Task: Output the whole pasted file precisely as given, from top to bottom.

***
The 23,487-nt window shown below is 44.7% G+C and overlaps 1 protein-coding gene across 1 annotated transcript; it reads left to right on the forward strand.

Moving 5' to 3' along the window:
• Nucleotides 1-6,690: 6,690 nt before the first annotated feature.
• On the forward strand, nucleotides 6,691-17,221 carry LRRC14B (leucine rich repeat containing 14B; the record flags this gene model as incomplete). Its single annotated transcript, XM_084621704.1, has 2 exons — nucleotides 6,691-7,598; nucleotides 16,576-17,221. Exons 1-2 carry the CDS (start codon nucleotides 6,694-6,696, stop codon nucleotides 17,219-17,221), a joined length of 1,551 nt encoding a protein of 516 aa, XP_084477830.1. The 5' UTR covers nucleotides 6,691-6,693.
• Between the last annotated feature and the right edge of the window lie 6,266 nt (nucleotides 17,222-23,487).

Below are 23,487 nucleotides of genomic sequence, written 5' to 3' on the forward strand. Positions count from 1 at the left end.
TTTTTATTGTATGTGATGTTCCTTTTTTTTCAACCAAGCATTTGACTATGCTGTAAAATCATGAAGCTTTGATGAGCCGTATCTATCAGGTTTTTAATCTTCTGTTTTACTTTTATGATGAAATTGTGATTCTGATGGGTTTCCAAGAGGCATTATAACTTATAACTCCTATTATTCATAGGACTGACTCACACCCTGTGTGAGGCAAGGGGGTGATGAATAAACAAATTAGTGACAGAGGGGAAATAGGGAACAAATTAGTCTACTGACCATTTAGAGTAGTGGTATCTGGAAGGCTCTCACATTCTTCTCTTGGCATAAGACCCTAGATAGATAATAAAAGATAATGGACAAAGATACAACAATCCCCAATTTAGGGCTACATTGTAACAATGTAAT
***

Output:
The 23,487-nt window shown below is 44.7% G+C and overlaps 1 protein-coding gene across 1 annotated transcript; it reads left to right on the forward strand.

Moving 5' to 3' along the window:
• Nucleotides 1-6,690: 6,690 nt before the first annotated feature.
• On the forward strand, nucleotides 6,691-17,221 carry LRRC14B (leucine rich repeat containing 14B; the record flags this gene model as incomplete). Its single annotated transcript, XM_084621704.1, has 2 exons — nucleotides 6,691-7,598; nucleotides 16,576-17,221. Exons 1-2 carry the CDS (start codon nucleotides 6,694-6,696, stop codon nucleotides 17,219-17,221), a joined length of 1,551 nt encoding a protein of 516 aa, XP_084477830.1. The 5' UTR covers nucleotides 6,691-6,693.
• Between the last annotated feature and the right edge of the window lie 6,266 nt (nucleotides 17,222-23,487).

Below are 23,487 nucleotides of genomic sequence, written 5' to 3' on the forward strand. Positions count from 1 at the left end.
TTTTTATTGTATGTGATGTTCCTTTTTTTTCAACCAAGCATTTGACTATGCTGTAAAATCATGAAGCTTTGATGAGCCGTATCTATCAGGTTTTTAATCTTCTGTTTTACTTTTATGATGAAATTGTGATTCTGATGGGTTTCCAAGAGGCATTATAACTTATAACTCCTATTATTCATAGGACTGACTCACACCCTGTGTGAGGCAAGGGGGTGATGAATAAACAAATTAGTGACAGAGGGGAAATAGGGAACAAATTAGTCTACTGACCATTTAGAGTAGTGGTATCTGGAAGGCTCTCACATTCTTCTCTTGGCATAAGACCCTAGATAGATAATAAAAGATAATGGACAAAGATACAACAATCCCCAATTTAGGGCTACATTGTAACAATGTAAT